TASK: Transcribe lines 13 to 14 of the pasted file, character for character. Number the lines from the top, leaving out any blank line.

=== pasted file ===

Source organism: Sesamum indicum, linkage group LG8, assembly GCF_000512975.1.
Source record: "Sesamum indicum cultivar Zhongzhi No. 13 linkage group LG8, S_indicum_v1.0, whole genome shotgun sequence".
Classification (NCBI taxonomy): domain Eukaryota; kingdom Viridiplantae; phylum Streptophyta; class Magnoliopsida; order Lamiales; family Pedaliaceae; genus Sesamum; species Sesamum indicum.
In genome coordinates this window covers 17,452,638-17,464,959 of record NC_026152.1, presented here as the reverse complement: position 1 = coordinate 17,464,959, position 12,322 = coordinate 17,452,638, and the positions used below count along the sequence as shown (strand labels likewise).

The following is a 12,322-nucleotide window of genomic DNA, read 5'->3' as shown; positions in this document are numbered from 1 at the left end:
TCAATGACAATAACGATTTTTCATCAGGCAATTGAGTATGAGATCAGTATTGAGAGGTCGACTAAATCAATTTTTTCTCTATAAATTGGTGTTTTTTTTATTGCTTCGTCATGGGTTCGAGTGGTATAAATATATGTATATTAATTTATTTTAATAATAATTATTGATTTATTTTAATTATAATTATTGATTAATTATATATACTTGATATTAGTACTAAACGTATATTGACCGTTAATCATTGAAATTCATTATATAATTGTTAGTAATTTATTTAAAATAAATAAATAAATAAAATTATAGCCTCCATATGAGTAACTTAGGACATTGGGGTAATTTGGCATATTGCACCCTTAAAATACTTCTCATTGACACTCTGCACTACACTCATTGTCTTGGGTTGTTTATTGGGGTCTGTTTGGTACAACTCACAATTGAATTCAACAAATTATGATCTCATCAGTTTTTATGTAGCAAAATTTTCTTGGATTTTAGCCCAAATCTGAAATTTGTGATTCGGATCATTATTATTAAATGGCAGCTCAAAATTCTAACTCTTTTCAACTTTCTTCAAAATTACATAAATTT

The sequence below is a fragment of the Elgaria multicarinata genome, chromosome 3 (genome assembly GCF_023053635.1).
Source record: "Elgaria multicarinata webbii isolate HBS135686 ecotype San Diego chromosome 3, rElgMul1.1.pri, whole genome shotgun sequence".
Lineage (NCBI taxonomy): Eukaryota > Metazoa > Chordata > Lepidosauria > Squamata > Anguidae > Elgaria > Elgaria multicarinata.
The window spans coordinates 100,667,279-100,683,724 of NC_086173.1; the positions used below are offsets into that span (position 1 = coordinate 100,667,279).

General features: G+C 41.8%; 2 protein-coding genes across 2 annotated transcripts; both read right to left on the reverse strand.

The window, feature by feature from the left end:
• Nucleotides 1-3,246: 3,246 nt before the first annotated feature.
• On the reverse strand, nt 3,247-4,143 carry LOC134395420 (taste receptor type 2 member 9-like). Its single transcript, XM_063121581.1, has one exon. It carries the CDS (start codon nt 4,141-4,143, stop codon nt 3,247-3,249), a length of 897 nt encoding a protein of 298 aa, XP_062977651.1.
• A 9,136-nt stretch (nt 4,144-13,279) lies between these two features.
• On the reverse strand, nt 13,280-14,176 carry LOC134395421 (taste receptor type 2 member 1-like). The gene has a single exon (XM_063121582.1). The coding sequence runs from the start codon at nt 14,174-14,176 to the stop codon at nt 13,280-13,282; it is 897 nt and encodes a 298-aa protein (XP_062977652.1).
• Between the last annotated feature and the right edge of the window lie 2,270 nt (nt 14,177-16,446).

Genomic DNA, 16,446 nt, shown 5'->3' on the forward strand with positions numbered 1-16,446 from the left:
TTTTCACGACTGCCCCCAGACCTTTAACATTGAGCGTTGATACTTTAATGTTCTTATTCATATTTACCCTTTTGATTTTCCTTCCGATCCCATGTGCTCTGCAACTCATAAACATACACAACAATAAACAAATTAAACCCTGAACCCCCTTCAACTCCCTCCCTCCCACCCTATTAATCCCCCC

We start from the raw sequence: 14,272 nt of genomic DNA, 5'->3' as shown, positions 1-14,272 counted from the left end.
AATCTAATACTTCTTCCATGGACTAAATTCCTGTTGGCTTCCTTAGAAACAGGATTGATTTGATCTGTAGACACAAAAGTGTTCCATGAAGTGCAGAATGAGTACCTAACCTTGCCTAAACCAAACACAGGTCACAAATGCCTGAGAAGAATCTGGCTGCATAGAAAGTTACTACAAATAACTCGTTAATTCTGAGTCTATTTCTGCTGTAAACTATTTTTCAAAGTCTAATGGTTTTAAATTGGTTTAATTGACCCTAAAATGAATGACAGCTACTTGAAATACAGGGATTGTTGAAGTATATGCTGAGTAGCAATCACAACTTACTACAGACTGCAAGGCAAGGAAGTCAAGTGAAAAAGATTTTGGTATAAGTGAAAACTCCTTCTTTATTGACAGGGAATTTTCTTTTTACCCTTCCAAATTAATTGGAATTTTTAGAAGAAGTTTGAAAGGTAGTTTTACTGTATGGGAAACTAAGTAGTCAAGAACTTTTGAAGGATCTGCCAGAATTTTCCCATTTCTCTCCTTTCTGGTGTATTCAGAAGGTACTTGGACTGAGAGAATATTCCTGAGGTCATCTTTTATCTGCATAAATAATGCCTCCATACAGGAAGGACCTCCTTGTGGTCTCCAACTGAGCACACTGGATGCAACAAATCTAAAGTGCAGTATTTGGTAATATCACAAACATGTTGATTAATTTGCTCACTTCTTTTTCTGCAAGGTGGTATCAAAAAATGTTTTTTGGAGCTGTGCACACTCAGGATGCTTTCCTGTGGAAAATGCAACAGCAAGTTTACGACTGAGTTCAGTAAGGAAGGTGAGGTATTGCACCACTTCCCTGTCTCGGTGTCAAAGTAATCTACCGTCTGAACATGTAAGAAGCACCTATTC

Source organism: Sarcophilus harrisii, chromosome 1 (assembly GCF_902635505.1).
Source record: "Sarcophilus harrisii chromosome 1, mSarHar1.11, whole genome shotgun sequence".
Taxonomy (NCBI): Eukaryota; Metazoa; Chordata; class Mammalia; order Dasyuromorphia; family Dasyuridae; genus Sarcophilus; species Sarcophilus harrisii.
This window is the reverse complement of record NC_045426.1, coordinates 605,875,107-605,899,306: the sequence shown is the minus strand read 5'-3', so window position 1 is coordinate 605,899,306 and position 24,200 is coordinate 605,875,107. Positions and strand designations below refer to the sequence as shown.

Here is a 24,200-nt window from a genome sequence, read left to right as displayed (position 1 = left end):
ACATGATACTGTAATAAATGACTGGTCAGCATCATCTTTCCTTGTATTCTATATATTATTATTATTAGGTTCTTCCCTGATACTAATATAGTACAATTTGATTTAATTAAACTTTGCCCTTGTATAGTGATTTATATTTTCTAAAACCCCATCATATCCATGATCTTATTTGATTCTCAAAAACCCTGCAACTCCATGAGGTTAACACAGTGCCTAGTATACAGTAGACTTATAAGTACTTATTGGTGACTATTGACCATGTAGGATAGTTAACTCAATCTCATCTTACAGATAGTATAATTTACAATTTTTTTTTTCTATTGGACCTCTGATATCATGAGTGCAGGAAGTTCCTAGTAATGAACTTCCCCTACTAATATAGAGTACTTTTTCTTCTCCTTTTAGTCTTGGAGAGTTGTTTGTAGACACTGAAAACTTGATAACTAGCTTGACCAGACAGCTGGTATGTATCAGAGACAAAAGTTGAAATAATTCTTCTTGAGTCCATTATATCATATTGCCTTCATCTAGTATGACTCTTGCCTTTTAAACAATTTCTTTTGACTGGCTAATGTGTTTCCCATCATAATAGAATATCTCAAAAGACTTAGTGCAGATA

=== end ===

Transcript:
• Nucleotides 1-3,246: 3,246 nt before the first annotated feature.
• On the reverse strand, nt 3,247-4,143 carry LOC134395420 (taste receptor type 2 member 9-like). Its single transcript, XM_063121581.1, has one exon. It carries the CDS (start codon nt 4,141-4,143, stop codon nt 3,247-3,249), a length of 897 nt encoding a protein of 298 aa, XP_062977651.1.